Unicom Systems, Inc. v. Farmers Group, Inc., 120210 FED9, 08-56777
|Docket Nº:||08-56777, 08-56827|
|Party Name:||UNICOM SYSTEMS, INC., a California corporation, Plaintiff - Appellant, v. FARMERS GROUP, INC., a Nevada corporation, Defendant-Appellee. UNICOM SYSTEMS, INC., a California corporation, Plaintiff-Appellee, v. FARMERS GROUP, INC., a Nevada corporation, Defendant-Appellant.|
|Judge Panel:||Before: SCHROEDER and TALLMAN, Circuit Judges, and JARVEY, District Judge.|
|Case Date:||December 02, 2010|
|Court:||United States Courts of Appeals, Court of Appeals for the Ninth Circuit|
NOT FOR PUBLICATION
Argued and Submitted November 4, 2010 Pasadena, California.
Appeal from the United States District Court No. 2:04-cv-04604-AJW for the Central District of California Andrew J. Wistrich, Magistrate Judge, Presiding.
This case arises from a software license agreement between the parties incorporating California law.1 We have jurisdiction under 28 U.S.C. § 1291. We affirm.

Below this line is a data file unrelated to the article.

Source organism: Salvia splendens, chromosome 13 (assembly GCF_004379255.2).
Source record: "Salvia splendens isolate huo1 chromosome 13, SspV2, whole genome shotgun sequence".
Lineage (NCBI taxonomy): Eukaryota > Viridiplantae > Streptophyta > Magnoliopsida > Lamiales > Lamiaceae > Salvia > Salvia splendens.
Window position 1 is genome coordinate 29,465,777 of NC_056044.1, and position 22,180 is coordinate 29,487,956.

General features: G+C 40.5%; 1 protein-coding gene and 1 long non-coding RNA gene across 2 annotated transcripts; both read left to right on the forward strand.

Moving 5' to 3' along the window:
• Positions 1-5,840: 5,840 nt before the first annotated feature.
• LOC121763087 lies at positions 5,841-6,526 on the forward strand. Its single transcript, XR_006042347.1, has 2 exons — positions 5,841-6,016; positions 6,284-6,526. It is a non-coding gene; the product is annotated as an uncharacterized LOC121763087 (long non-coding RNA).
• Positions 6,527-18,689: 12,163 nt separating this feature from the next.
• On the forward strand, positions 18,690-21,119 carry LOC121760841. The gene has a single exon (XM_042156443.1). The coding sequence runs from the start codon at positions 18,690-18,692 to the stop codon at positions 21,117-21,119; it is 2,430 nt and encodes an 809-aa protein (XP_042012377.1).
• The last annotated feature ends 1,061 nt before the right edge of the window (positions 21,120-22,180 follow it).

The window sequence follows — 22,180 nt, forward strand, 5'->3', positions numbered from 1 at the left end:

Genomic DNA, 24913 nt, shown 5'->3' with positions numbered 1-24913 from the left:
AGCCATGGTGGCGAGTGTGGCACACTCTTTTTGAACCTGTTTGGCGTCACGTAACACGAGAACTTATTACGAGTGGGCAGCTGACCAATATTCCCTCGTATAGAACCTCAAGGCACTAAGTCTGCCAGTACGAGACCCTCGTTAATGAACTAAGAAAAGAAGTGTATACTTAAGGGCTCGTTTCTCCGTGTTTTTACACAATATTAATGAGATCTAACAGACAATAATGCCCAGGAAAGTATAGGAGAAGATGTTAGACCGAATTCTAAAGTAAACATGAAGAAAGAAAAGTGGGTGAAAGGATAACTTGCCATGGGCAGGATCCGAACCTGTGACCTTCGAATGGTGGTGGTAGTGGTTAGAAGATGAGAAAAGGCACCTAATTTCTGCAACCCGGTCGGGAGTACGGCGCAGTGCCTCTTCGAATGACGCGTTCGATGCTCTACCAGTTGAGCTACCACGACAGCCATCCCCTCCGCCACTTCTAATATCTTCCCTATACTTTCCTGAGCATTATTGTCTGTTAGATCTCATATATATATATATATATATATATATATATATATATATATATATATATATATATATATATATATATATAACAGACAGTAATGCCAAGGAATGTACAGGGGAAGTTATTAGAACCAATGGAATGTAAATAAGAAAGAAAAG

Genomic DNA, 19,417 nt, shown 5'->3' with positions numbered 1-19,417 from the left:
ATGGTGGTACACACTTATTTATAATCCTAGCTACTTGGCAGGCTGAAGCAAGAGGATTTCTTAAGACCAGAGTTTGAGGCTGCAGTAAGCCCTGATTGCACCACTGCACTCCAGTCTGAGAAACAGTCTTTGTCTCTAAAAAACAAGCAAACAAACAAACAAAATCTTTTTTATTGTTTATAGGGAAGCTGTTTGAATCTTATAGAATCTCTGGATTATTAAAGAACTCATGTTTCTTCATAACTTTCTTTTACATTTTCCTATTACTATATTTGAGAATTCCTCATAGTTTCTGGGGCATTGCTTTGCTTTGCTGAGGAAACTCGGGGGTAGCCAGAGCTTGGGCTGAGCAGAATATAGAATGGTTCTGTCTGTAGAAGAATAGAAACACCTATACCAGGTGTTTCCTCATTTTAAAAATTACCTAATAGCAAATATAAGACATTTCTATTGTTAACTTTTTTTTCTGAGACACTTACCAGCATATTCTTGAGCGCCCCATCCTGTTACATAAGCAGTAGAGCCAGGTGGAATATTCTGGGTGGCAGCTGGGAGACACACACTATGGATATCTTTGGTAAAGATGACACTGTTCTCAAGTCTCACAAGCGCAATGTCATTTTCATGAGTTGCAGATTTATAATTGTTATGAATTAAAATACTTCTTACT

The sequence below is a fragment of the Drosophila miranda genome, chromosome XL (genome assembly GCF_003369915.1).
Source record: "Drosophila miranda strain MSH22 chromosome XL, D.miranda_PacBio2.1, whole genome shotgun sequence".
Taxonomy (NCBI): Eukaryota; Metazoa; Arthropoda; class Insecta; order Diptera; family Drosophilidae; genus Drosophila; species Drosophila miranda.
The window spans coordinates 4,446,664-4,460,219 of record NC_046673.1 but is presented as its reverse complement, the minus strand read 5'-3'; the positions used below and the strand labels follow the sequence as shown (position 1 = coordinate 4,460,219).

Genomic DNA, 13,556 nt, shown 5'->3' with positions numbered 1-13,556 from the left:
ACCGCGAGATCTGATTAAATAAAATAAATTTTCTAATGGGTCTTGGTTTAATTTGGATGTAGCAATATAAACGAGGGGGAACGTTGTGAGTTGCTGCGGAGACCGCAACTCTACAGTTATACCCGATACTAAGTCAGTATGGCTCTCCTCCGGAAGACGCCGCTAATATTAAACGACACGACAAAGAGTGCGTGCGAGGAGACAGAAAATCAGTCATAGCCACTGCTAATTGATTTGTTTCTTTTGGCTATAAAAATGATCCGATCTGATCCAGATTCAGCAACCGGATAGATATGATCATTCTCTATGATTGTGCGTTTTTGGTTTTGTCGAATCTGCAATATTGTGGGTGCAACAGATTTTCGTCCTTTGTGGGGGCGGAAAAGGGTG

First, we need not consider Unicom's argument that the magistrate judge erred in submitting a jury instruction on Farmers' unclean hands defense. Even assuming Unicom is correct, any such error was harmless. The instruction unequivocally told the jury to award Unicom no damages in its entire action against Farmers if the jury found unclean hands. But the jury did award Unicom damages-$816, 000 on Unicom's fraud claim. Thus, the jury apparently rejected Farmers' unclean hands defense. We will not presume the jury disregarded the instruction to somehow lessen the damages otherwise awarded to Unicom.
We also do not reach Unicom's argument that the magistrate judge erred in admitting evidence of the purchase price Unicom paid for the PIE/CICS software. Unicom waived its objection to the purchase-price evidence by being the first party to introduce it at trial, having previously failed on a motion in limine to exclude it. See Ohler v. United States, 529 U.S. 753, 755–58 (2000).
The magistrate judge did not err in submitting a jury instruction on Farmers' set-off claim. California law allows a party to assert a valid cross-demand for money to set off an opposing party's damages, even when that cross-demand would otherwise be time-barred. Cal. Civ. Proc. Code § 431.70. Farmers' legal theory underlying the set-off instruction was that Unicom breached the parties' software license agreement by failing to provide the contractually required sixty-days notice of price changes, thus overbilling Farmers...
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